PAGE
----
Because the factories manufacturing these commodities are not located in Uganda, so as a country, we don’t get to collect any Exercise duty, VAT, PAYE  or Income tax from these activities. More sadly, as a country we don’t get any jobs for our youths, hence no revenue for our people.

Now, how can we as leaders simply sit back and pretend or put on a façade that seems to posture that all is well!

My concern is that apparently in pursuit of our long held zeal of being the loudest proponents of the East African Federation arising from our ideological orientation for Pan-Africanism, we are inadvertently placing the economy of our country at the guillotine for our neighbors.

The importance of East African integration cannot be overemphasized, but this integration must be premised on the basis of fair play, where each member state is treated and is seen to be acting as an equal partner.

Recently, someone narrated to me the amount of brisk trade that takes place along the Uganda – Kenya border at Busia, which sadly most of which is not properly documented or formalised.

This trade involves Kenyans coming all the way from Nairobi to buy tomatoes in the gardens of our farmers as far as Busoga, Luwero, Nakaseke, Masindi and Mubende.

These tomatoes are loaded on to trucks and taken to Kenya to be processed into Tomato Paste such as Ketchup which is in turn exported back to Uganda as a premium product.

Kenya trucks headed to Uganda

The same is the story for the wheat from Sebei region which is later exported to us as finished first quality Wheat flour under the brands of Unga and Pembe.

But that is not all about the Busia trade. The brisk business with Kenya has gone to adversely pose a real threat not only to our environment, but also to our food security.

I am told that many very big people in this country are engaged in selling charcoal to Kenya which ends up into Somalia, Djibouti, Yemen and other Gulf states.

In the same breadth, the sale of maize grain and other cereals is a brisk business at the border with Kenya too.

Now, even if we are fervent proponents of the so called Free Trade within East Africa, this trade surely must be based on the fair principles of trade.

Continuing to embrace this apparent one way trade model may continue to adversely affect our economy and thus, our trade deficit with our shrewd neighbour will continue to enlarge and so will our dependence on foreign aid to fund our recurrent budget!

The net effect of this situation will only demonstrate that our long time quest to create an intergraded and self-sustaining economy will continue to be a mirage or an illusion.

How can we allow a tax free trade regime whereby our neighbors are the major beneficiaries and thus rendering our country a cash cow for them?

But paradoxically, even with the ongoing hype to extend incentives including free land bonanzas to the investors, there seem to have been no interest picked up in investing in the production here locally of those goods that we keep importing from Kenya.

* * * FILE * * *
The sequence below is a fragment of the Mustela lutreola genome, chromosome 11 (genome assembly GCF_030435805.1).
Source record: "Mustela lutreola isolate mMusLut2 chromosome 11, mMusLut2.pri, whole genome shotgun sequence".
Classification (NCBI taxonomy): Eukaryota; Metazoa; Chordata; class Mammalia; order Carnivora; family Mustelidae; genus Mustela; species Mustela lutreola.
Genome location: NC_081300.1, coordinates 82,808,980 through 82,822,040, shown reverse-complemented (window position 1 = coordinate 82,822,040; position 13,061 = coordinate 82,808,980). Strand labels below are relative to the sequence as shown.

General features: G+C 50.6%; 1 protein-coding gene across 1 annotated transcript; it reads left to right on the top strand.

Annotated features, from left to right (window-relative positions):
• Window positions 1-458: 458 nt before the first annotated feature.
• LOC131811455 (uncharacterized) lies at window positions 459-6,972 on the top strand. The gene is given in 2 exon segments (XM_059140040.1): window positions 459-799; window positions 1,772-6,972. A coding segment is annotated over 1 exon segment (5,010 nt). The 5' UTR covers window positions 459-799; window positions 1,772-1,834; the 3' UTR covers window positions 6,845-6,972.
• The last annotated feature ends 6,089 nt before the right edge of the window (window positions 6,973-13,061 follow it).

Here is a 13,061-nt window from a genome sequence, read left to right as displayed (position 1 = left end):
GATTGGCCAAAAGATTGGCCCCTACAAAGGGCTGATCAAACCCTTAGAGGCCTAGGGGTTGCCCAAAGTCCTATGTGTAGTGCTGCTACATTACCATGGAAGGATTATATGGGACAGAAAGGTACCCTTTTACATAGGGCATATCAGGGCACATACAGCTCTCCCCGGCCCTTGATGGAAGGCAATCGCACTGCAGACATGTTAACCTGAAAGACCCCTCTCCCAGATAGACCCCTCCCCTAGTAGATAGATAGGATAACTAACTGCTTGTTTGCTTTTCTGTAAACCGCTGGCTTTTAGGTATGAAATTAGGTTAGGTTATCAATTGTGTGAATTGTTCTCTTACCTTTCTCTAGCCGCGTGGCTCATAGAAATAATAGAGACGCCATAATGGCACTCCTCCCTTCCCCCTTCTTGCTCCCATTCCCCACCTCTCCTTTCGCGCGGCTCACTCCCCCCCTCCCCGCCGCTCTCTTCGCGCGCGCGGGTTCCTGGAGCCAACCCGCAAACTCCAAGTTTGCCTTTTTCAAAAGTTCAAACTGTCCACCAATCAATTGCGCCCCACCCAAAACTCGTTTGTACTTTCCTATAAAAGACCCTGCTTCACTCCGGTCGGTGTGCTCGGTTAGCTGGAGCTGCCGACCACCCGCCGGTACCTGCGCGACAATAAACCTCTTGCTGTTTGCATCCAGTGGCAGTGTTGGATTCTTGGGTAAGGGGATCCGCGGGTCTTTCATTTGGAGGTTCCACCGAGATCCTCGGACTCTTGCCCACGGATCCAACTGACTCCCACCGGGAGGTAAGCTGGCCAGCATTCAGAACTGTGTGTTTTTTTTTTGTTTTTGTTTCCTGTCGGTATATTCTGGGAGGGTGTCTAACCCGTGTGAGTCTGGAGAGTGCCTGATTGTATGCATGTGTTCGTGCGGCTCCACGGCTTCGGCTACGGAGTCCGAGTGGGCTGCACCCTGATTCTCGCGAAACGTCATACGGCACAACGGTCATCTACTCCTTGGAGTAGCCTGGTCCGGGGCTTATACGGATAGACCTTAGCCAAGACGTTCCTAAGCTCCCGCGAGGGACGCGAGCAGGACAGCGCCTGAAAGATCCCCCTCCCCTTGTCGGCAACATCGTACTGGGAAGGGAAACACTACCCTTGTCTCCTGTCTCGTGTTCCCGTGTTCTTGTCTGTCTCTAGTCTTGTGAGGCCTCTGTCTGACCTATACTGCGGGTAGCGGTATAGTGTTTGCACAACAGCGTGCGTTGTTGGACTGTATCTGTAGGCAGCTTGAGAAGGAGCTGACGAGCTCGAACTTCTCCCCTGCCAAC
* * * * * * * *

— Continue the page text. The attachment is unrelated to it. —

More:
This means that even if we were in the remotest possibility to impose taxes on those goods from Kenya, we would actually end up with a scarcity which would result in massive smuggling!

In summary, the current policies that are being pursued of free trade, in a way are continuing to encourage more manufacturing growth in Kenya particularly for the Uganda consumed commodities.

This means that as that manufacturing grows, our neighbours will continue to collect more taxes, create more jobs for their citizens and consequently encourage more investments in the country due to increased purchasing powers of the consumers and thus better living for the citizens.

What needs to be done?

In order to start on the path to addressing the sad situation spelt above, action must start immediately with the reading of this coming budget. The onus is on the Minister of Finance to take the bull by its horns.

It must be a government deliberate resolute focus to list down all those commodities that Uganda keeps on importing for the daily household consumption.

Once this is done, the Minister of Finance in his budget speech for this year should provide in specific terms the incentives and policies that will attract investors, both local and foreign in the production of those listed items.

Thirdly, the Minister should also spell out the steps the government is going to take to protect the local manufacturers from the onslaught of foreign products.

These steps should be such that they encourage the processing of grains, cereals and fruits locally into finished products that can be exported to markets both in the EA states and beyond.

Furthermore, there is need for government to come out in no uncertain terms to elaborate ways the current transportation method of using trucks for all our goods from the ports is going to be handled.

This is any area in which our country is losing out in regard to competitiveness and drain of foreign currency.

There must be serious concern within government that up to now, we as a country continue to rely on trucks to transport our life line raw materials and all exports.

This method is not only expensive, risky, time consuming but above all is a real burden on our road system.

The author is former MP